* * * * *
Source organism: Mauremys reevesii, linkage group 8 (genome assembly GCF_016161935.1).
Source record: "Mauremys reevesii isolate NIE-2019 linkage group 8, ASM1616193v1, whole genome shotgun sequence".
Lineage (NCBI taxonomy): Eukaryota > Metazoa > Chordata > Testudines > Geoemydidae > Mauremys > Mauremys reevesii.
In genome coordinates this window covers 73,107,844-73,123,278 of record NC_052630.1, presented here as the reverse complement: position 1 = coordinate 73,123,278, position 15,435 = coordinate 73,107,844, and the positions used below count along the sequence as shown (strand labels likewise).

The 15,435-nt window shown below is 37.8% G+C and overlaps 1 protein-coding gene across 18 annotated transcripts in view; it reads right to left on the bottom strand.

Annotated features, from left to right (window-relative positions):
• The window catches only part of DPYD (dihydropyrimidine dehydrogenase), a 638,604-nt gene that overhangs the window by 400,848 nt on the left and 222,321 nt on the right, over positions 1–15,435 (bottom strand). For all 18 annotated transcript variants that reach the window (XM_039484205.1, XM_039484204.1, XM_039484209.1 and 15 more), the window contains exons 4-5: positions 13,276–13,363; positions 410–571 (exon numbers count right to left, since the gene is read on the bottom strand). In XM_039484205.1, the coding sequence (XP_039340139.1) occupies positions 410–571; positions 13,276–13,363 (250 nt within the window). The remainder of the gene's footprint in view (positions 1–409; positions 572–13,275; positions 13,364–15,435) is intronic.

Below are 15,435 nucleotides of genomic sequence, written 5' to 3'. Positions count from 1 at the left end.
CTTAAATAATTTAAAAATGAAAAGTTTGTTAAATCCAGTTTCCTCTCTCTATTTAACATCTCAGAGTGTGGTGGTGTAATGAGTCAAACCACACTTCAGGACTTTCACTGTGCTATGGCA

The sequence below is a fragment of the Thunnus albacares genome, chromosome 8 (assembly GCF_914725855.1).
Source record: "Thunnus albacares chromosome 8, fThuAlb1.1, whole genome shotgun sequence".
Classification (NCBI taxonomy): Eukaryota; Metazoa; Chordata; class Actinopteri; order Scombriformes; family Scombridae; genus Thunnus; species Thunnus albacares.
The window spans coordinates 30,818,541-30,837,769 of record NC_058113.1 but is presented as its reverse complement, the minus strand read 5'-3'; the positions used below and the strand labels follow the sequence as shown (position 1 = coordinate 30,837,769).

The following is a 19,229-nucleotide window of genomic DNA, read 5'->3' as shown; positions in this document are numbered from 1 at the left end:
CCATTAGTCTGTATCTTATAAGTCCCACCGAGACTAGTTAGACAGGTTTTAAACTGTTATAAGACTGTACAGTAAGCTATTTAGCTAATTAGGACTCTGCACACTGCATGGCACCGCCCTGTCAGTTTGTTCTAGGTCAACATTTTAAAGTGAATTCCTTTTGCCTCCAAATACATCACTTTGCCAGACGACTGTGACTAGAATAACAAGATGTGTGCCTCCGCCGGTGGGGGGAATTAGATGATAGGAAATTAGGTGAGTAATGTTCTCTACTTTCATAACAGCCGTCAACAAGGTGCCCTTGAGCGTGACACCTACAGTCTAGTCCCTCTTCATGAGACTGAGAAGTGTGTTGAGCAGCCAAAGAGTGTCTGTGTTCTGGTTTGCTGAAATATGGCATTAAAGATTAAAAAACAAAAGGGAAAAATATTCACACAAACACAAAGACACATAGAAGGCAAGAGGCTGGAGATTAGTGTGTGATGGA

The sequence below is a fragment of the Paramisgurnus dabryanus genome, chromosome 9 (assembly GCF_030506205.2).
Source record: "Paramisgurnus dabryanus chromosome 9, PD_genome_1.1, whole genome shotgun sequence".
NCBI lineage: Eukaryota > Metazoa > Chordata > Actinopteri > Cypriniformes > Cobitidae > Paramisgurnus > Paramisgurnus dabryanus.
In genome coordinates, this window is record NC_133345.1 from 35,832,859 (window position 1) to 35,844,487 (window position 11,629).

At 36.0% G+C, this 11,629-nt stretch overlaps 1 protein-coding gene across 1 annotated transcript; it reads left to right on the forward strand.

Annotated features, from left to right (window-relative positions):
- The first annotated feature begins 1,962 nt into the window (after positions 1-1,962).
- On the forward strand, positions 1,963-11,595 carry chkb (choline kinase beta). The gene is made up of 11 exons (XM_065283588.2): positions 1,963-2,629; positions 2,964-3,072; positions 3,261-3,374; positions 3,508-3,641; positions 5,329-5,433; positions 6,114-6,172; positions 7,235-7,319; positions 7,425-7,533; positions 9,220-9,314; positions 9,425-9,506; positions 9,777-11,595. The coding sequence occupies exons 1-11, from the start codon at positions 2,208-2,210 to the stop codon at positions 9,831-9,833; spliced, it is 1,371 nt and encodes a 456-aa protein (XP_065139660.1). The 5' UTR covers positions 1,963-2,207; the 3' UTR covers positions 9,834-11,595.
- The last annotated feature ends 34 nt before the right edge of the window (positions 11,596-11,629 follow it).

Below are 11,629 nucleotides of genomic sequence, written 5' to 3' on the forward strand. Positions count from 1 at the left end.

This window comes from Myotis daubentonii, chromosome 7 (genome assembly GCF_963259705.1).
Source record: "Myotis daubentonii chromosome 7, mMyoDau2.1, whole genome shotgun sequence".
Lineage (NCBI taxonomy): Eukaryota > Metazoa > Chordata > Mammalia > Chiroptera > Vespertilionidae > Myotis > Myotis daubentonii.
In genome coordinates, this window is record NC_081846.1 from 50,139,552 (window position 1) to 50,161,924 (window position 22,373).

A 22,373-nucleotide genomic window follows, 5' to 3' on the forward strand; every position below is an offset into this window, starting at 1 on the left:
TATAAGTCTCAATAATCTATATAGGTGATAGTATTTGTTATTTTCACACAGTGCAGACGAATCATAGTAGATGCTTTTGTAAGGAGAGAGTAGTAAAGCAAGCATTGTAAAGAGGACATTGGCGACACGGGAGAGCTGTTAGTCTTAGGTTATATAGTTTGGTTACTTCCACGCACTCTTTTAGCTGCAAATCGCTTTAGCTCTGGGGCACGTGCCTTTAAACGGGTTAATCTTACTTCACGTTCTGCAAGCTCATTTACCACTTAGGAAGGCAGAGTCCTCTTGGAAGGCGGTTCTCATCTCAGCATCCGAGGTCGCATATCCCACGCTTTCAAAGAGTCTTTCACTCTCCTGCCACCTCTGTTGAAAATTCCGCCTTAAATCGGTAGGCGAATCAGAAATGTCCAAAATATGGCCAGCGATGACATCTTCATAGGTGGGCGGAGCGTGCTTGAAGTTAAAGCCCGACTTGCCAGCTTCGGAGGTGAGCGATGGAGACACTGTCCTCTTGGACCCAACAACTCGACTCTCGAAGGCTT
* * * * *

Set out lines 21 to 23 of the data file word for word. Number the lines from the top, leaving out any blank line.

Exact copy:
Annotated features, from left to right (window-relative positions):
- The first annotated feature begins 1,962 nt into the window (after positions 1-1,962).
- On the forward strand, positions 1,963-11,595 carry chkb (choline kinase beta). The gene is made up of 11 exons (XM_065283588.2): positions 1,963-2,629; positions 2,964-3,072; positions 3,261-3,374; positions 3,508-3,641; positions 5,329-5,433; positions 6,114-6,172; positions 7,235-7,319; positions 7,425-7,533; positions 9,220-9,314; positions 9,425-9,506; positions 9,777-11,595. The coding sequence occupies exons 1-11, from the start codon at positions 2,208-2,210 to the stop codon at positions 9,831-9,833; spliced, it is 1,371 nt and encodes a 456-aa protein (XP_065139660.1). The 5' UTR covers positions 1,963-2,207; the 3' UTR covers positions 9,834-11,595.